Sister Mary Rose arrived in Santa Barbara in 1888, where she joined other Daughters of Charity who had arrived in 1858 and opened the city’s first English-language school and orphanage. Most of her days were preoccupied with caring for orphans. By all accounts, she accepted this great responsibility with joy and devotion. She often walked for several miles carrying a large basket filled with bread and vegetables that she distributed to Santa Barbara’s poor or sick residents. Her nursing skills were always in high demand, and she frequently visited the houses where suffering people needed essential medical care or the comfort of spiritual companionship.
More than 39 years of dedicated service to the Santa Barbara community earned her praise from local newspapers that described her as “one of Santa Barbara’s most beloved citizens.” Her renown was not confined to the city boundaries, however. In the twilight of her life, the state of California recognized Sister Mary Rose as one of “the oldest and foremost social workers in the state.” In recognition of this accomplishment, the Sister’s picture was displayed publicly in the Department of Public Welfare in Sacramento. By the early 1920s, Sister Mary Rose’s birthday celebrations became a city-wide affair enjoyed by ordinary townsfolk and the movers and shakers of Montecito, as well as the members of the Grand Army of the Republic — a fraternal organization of veterans of the Union Army who endearingly called her their “comrade Sister.”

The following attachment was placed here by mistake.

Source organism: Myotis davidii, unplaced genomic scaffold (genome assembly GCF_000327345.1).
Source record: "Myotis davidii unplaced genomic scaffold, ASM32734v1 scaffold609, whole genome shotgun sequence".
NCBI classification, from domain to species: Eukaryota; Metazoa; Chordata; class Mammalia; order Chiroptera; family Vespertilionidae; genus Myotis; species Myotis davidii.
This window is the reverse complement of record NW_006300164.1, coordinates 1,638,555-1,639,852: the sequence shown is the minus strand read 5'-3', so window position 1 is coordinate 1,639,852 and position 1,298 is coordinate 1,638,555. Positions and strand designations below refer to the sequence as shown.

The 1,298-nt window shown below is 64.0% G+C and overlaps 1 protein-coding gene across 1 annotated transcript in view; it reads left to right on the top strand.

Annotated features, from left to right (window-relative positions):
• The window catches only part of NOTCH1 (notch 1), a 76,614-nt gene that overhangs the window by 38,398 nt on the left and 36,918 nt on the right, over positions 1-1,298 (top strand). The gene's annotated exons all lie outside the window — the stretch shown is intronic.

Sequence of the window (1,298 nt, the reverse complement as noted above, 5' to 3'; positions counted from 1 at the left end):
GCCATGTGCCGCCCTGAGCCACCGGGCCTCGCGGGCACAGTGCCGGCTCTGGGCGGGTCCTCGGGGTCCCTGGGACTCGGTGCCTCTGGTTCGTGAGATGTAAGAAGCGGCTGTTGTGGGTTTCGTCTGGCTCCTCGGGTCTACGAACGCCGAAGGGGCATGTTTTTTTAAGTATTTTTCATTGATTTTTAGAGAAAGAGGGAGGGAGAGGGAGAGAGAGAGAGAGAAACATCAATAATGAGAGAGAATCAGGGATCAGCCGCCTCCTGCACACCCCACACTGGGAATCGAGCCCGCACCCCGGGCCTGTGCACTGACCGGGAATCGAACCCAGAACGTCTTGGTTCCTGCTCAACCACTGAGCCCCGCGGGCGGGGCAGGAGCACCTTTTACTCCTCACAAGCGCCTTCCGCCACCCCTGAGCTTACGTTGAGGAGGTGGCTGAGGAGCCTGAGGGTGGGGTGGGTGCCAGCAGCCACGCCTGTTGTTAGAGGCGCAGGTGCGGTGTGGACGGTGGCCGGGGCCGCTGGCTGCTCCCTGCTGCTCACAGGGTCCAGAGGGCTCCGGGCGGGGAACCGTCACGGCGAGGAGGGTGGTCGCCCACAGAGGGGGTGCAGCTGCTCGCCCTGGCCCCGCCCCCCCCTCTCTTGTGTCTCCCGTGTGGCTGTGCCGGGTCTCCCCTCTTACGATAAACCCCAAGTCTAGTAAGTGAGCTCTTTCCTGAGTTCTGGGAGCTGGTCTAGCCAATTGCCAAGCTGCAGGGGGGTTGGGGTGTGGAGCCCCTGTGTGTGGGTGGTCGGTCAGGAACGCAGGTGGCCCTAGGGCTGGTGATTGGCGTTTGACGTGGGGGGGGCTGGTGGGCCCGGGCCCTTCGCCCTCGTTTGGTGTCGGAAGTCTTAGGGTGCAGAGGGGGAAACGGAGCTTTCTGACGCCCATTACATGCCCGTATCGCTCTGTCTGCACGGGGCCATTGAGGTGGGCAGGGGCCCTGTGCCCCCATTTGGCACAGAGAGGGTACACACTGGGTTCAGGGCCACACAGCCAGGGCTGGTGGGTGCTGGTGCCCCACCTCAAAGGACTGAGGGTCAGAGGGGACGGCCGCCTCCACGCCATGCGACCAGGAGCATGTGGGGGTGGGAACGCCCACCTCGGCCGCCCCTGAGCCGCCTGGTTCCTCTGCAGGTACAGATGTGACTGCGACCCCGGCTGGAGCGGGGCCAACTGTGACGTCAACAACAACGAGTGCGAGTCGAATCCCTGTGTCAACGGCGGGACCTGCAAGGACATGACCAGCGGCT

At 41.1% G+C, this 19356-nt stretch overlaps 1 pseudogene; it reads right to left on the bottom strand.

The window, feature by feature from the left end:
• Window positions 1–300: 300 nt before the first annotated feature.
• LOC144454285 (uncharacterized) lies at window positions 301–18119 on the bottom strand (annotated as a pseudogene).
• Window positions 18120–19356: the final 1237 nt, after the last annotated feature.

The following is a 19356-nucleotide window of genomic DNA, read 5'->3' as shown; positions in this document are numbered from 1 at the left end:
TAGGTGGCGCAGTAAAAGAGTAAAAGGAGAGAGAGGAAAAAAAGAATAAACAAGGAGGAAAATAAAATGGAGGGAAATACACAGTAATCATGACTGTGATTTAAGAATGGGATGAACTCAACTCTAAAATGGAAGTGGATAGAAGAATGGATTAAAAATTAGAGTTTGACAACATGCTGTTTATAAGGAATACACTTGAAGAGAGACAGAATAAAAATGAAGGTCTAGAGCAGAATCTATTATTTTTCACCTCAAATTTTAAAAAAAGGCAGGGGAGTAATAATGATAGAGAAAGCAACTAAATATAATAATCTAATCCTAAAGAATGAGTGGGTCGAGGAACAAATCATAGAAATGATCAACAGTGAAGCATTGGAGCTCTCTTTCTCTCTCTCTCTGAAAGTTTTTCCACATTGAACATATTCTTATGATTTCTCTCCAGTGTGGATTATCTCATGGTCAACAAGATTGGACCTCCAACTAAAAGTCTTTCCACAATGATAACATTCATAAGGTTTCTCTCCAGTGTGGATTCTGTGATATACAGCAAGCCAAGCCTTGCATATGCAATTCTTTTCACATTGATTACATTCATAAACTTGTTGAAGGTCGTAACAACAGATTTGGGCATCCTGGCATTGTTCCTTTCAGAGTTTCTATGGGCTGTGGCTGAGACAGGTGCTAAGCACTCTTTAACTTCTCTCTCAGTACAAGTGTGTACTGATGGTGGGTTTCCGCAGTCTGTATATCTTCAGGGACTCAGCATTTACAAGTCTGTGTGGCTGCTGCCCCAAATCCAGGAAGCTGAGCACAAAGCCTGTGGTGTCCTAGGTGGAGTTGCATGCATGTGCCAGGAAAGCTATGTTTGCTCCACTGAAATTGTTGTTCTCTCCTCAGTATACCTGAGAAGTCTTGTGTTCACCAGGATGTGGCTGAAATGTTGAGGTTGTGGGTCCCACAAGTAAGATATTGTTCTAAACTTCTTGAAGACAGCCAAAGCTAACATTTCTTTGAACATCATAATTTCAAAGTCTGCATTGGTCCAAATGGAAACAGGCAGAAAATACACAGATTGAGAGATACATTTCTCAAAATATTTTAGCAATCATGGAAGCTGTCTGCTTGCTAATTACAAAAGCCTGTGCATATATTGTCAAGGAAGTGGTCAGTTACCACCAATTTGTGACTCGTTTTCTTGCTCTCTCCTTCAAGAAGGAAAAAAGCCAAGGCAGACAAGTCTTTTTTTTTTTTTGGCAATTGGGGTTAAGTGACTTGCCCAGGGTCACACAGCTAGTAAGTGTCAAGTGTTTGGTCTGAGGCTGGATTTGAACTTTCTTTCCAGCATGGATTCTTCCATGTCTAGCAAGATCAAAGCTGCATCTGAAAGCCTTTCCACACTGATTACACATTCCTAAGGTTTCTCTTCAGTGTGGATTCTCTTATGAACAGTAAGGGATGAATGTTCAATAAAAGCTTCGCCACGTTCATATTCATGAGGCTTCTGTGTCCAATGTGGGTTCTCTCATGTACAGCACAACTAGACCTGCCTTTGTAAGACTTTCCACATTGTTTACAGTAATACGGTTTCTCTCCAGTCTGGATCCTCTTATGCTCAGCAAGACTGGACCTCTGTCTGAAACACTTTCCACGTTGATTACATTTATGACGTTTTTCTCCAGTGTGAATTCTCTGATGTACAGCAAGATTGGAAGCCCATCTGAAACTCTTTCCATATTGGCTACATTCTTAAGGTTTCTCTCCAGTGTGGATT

Sister Mary Rose passed away in 1927 at 89 years old. In a heartfelt tribute to her life of service, obituaries hailed her as “one of the most beloved residents of the city where her name has become a byword for devotion and service, and she will be an inspiration for all social achievements here in the future.” Indeed, this remarkable legacy continues to grow in Santa Barbara to this day. Daughters of Charity at St. Vincent’s provides affordable housing for low-income families and seniors, transitional housing for mothers with young children, affordable daycare, and a day center for people experiencing homelessness, the Fr. Virgil Cordano Center.
Sergey Salushchev has a PhD in history from UC Santa Barbara and is currently a researcher and archivist at St. Vincent’s. This article is based on his research in the archives in St. Vincent’s in Santa Barbara, the Santa Barbara Historical Museum, and the Daughters of Charity Province of St. Louise Archives in Emmitsburg, Maryland.